Friday, November 6, 2015

Advance Request to Not Renew Ally Bank CDs at Maturity

As a follow up to my post about what to do with maturing CDs, I wanted to share that you can request in advance that your CDs at Ally Bank not be renewed at maturity. I think you can do this by phone, but I have only done it using online chat. In this post I describe how I've done it, and how you can too.

Monday, November 2, 2015

CD 5-Year Report Card: Part 3

In the first two posts in this series, I compared the 5-year return of a 5-year direct CD to a 5-year Treasury security, and provided a fairly detailed explanation of how to evaluate risk and return of fixed-income investments, such as CDs, bonds (including Treasuries), and bond funds. In this post, I conclude the series by presenting the 5-year returns of various Vanguard bond funds, and by comparing these results to the CD and Treasury in terms of risk as well as return.

Saturday, October 31, 2015

CD 5-Year Report Card: Part 2 (Risk and Return)

In my previous blog post, CD 5-Year Report Card: Part 1, I compared the 5-year annualized return of a CD I bought about five years ago to the 5-year annualized return of a 5-year Treasury security (Treasury bond, or more formally, Treasury note) I could have bought on the same date. Although that's the most relevant comparison, it's not particularly interesting, since the annual percentage yield (APY) of the CD and the yield to maturity (YTM) of the Treasury basically predetermine the returns at time of purchase (assuming the CD or Treasury is held to maturity). 

(From now on, the term yield refers to yield to maturity (YTM) for a Treasury, other bond, or brokered CD (purchased through a broker), and it refers to the annual percentage yield (APY) for a direct CD (purchased directly from a bank or credit union). Also, the term return refers to annualized return).

In my next post, I'll review the 5-year returns for various bond funds, and compare them to the 5-year return of the CD. However, to evaluate these returns rationally, it's necessary to understand the relationship between risk and return for fixed-income securities, which is what I'll examine in this post.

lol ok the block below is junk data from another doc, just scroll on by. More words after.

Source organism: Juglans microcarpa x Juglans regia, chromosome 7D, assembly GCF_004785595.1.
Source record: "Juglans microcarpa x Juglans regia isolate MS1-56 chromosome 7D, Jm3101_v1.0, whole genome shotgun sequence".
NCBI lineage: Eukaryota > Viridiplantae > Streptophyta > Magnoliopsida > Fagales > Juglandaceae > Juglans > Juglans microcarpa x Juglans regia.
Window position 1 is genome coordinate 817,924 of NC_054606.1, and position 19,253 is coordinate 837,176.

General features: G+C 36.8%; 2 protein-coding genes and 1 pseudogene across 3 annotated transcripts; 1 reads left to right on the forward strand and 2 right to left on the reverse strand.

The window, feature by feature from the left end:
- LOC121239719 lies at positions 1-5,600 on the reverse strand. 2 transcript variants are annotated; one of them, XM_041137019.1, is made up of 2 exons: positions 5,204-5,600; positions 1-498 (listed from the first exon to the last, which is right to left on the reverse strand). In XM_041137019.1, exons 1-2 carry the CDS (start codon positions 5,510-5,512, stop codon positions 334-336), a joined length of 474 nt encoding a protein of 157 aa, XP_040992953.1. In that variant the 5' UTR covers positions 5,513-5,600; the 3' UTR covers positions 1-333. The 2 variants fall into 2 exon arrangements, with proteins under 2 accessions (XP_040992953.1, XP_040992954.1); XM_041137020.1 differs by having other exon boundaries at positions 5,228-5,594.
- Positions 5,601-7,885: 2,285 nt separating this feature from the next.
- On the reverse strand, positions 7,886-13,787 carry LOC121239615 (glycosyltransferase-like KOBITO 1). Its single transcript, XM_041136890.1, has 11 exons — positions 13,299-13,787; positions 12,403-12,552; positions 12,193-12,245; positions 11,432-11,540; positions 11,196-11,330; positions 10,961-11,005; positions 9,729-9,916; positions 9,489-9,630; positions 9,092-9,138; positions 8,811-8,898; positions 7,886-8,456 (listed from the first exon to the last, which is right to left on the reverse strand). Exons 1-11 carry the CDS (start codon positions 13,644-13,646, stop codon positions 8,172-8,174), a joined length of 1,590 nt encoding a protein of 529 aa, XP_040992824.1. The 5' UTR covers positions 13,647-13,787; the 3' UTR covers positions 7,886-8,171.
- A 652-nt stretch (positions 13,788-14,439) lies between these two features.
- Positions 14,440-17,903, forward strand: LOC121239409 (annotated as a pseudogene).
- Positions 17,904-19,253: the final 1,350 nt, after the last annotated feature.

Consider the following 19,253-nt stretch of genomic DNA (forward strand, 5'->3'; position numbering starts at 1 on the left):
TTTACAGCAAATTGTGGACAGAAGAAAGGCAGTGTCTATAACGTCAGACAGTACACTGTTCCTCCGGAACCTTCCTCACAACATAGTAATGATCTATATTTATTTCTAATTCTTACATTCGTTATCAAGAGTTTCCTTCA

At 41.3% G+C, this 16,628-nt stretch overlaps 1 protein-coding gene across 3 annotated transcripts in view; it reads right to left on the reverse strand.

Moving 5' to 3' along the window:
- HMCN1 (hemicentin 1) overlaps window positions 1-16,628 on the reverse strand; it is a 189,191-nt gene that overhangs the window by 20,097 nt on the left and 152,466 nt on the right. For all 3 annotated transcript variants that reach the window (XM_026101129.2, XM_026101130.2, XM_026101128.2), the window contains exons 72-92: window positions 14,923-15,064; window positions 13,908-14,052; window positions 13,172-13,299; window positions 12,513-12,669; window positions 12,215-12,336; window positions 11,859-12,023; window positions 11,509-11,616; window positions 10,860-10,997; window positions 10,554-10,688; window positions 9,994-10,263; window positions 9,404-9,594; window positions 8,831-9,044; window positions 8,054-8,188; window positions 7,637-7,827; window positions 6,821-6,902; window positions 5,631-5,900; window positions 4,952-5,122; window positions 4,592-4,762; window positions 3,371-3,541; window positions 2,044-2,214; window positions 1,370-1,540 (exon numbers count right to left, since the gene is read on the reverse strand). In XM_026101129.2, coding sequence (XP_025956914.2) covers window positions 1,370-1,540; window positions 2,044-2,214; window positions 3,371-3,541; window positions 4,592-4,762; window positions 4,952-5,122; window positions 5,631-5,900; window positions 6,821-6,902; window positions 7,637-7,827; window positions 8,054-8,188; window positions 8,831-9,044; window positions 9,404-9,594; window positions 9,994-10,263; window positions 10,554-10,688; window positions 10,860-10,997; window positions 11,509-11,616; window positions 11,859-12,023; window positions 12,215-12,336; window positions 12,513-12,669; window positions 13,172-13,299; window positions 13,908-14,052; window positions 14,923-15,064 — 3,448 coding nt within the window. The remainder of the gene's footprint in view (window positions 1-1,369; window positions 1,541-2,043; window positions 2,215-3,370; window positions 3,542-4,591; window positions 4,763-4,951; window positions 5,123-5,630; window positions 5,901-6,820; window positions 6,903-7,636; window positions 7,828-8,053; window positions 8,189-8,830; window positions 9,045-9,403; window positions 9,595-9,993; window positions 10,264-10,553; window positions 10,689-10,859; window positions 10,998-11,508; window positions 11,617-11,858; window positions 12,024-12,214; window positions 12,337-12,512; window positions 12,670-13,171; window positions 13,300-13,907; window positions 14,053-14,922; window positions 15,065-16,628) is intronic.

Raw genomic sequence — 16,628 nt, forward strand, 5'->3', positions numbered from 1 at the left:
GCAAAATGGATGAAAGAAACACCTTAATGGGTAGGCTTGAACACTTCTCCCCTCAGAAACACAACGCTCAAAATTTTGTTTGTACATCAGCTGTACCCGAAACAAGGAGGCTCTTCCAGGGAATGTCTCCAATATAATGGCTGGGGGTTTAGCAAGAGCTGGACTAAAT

Monday, October 26, 2015

CD 5-Year Report Card: Part 1

Now that the 5-year CDs I bought about five years ago are maturing, I thought it would be interesting to compare the 5-year CD returns to the 5-year returns of some other fixed-income alternatives I could have invested in five years ago. All we should really have to do is compare the APY (Annual Percentage Yield) of the 5-year CD to the YTM (yield to maturity) of the 5-year Treasury at the time of purchase, since that's the most appropriate comparison in terms of risk and expected return for the forward-looking 5-year period. 

Looking at past returns raises the issue of hindsight bias, or as Larry Swedroe refers to it, confusing strategy with outcome. Nevertheless, people seem to have a hard time not using past returns to evaluate their investments, so I'll compare some of the more relevant returns in this and the next one or two blog posts.

Thursday, October 22, 2015

What To Do With Maturing CDs?

I started buying 5-year CDs directly from banks and credit unions ("direct CDs") about five years ago, because I learned about the advantages in terms of risk and expected return compared to bonds or bond funds. Perhaps you did too, either based on my musings or those of bloggers from whom I learned about direct CDs, like Allan Roth and The Finance Buff. Now that our CDs are starting to mature, what should we do?